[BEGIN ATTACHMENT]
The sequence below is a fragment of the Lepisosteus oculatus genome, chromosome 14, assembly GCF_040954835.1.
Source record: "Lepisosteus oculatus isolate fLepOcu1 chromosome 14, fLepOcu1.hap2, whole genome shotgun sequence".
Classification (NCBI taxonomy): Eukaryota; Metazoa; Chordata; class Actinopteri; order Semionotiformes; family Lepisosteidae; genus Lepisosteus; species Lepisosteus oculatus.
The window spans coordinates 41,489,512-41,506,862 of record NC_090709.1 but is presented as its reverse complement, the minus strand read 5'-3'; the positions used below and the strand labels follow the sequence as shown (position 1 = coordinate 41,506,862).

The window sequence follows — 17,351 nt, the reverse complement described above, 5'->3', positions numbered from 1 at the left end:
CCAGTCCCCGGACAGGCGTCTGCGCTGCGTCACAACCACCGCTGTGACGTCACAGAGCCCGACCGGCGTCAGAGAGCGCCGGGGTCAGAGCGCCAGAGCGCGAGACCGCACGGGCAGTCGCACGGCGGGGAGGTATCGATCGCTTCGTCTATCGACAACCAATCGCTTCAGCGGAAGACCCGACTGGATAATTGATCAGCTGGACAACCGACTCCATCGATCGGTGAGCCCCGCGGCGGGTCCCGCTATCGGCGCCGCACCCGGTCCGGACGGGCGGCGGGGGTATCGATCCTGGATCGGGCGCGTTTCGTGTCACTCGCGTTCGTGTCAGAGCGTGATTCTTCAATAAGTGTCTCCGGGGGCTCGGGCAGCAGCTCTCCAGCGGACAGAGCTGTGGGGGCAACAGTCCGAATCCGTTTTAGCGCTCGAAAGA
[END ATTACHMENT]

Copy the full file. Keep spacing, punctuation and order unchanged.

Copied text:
The sequence below is a fragment of the Lepisosteus oculatus genome, chromosome 14, assembly GCF_040954835.1.
Source record: "Lepisosteus oculatus isolate fLepOcu1 chromosome 14, fLepOcu1.hap2, whole genome shotgun sequence".
Classification (NCBI taxonomy): Eukaryota; Metazoa; Chordata; class Actinopteri; order Semionotiformes; family Lepisosteidae; genus Lepisosteus; species Lepisosteus oculatus.
The window spans coordinates 41,489,512-41,506,862 of record NC_090709.1 but is presented as its reverse complement, the minus strand read 5'-3'; the positions used below and the strand labels follow the sequence as shown (position 1 = coordinate 41,506,862).

The window sequence follows — 17,351 nt, the reverse complement described above, 5'->3', positions numbered from 1 at the left end:
CCAGTCCCCGGACAGGCGTCTGCGCTGCGTCACAACCACCGCTGTGACGTCACAGAGCCCGACCGGCGTCAGAGAGCGCCGGGGTCAGAGCGCCAGAGCGCGAGACCGCACGGGCAGTCGCACGGCGGGGAGGTATCGATCGCTTCGTCTATCGACAACCAATCGCTTCAGCGGAAGACCCGACTGGATAATTGATCAGCTGGACAACCGACTCCATCGATCGGTGAGCCCCGCGGCGGGTCCCGCTATCGGCGCCGCACCCGGTCCGGACGGGCGGCGGGGGTATCGATCCTGGATCGGGCGCGTTTCGTGTCACTCGCGTTCGTGTCAGAGCGTGATTCTTCAATAAGTGTCTCCGGGGGCTCGGGCAGCAGCTCTCCAGCGGACAGAGCTGTGGGGGCAACAGTCCGAATCCGTTTTAGCGCTCGAAAGA